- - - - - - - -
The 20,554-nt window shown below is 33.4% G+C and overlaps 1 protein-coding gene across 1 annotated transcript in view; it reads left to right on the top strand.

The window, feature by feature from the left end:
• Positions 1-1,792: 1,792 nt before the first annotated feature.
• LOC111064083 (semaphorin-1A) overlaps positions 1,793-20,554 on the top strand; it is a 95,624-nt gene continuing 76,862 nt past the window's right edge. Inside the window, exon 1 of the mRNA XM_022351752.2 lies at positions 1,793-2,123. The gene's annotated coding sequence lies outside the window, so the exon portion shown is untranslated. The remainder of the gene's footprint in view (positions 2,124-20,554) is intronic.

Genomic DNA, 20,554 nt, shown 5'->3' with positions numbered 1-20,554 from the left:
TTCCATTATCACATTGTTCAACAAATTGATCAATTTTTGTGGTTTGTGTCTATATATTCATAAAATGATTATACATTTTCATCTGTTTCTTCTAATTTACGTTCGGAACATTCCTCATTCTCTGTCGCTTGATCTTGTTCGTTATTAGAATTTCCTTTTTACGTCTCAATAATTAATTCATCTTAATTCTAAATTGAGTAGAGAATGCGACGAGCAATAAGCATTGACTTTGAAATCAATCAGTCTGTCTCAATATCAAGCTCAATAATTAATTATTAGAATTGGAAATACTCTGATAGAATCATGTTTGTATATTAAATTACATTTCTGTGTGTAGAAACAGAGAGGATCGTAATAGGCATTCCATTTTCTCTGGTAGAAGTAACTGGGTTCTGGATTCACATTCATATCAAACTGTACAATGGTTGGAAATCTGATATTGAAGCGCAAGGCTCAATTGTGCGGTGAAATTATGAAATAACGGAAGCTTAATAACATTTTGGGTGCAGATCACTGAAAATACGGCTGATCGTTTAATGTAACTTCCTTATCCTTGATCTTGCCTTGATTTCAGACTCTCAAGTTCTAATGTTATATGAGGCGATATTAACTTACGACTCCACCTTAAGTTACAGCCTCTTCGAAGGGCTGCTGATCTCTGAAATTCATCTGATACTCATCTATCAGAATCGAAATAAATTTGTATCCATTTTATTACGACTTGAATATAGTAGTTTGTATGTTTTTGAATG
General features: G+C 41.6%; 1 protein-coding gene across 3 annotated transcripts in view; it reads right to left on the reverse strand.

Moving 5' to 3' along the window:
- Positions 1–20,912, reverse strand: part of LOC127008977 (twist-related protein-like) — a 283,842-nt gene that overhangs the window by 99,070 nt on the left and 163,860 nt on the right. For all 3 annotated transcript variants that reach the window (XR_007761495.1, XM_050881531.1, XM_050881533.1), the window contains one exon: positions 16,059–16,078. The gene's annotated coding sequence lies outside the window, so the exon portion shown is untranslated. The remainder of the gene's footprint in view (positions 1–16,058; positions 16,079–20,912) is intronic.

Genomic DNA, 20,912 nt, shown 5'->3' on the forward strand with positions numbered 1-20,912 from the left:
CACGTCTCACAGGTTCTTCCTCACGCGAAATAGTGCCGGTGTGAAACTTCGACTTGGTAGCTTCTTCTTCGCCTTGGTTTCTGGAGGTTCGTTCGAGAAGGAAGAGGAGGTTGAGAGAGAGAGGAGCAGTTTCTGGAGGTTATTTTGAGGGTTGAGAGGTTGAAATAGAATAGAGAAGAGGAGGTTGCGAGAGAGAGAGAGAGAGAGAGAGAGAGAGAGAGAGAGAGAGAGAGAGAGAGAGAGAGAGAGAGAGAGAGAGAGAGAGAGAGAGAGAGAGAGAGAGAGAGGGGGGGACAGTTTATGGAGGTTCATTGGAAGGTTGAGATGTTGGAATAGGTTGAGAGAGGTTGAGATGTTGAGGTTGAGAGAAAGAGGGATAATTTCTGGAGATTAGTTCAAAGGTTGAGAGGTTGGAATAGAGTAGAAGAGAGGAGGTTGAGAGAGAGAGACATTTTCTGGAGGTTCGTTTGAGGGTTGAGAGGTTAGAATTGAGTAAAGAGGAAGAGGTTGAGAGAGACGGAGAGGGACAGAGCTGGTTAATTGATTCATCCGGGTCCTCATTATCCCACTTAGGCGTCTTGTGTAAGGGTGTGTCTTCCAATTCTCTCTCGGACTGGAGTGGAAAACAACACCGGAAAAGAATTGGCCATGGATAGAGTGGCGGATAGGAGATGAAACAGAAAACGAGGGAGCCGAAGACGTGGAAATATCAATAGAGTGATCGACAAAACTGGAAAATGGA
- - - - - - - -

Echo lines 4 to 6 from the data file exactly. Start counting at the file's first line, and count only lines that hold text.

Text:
• LOC111064083 (semaphorin-1A) overlaps positions 1,793-20,554 on the top strand; it is a 95,624-nt gene continuing 76,862 nt past the window's right edge. Inside the window, exon 1 of the mRNA XM_022351752.2 lies at positions 1,793-2,123. The gene's annotated coding sequence lies outside the window, so the exon portion shown is untranslated. The remainder of the gene's footprint in view (positions 2,124-20,554) is intronic.

Genomic DNA, 20,554 nt, shown 5'->3' with positions numbered 1-20,554 from the left:
TTCCATTATCACATTGTTCAACAAATTGATCAATTTTTGTGGTTTGTGTCTATATATTCATAAAATGATTATACATTTTCATCTGTTTCTTCTAATTTACGTTCGGAACATTCCTCATTCTCTGTCGCTTGATCTTGTTCGTTATTAGAATTTCCTTTTTACGTCTCAATAATTAATTCATCTTAATTCTAAATTGAGTAGAGAATGCGACGAGCAATAAGCATTGACTTTGAAATCAATCAGTCTGTCTCAATATCAAGCTCAATAATTAATTATTAGAATTGGAAATACTCTGATAGAATCATGTTTGTATATTAAATTACATTTCTGTGTGTAGAAACAGAGAGGATCGTAATAGGCATTCCATTTTCTCTGGTAGAAGTAACTGGGTTCTGGATTCACATTCATATCAAACTGTACAATGGTTGGAAATCTGATATTGAAGCGCAAGGCTCAATTGTGCGGTGAAATTATGAAATAACGGAAGCTTAATAACATTTTGGGTGCAGATCACTGAAAATACGGCTGATCGTTTAATGTAACTTCCTTATCCTTGATCTTGCCTTGATTTCAGACTCTCAAGTTCTAATGTTATATGAGGCGATATTAACTTACGACTCCACCTTAAGTTACAGCCTCTTCGAAGGGCTGCTGATCTCTGAAATTCATCTGATACTCATCTATCAGAATCGAAATAAATTTGTATCCATTTTATTACGACTTGAATATAGTAGTTTGTATGTTTTTGAATG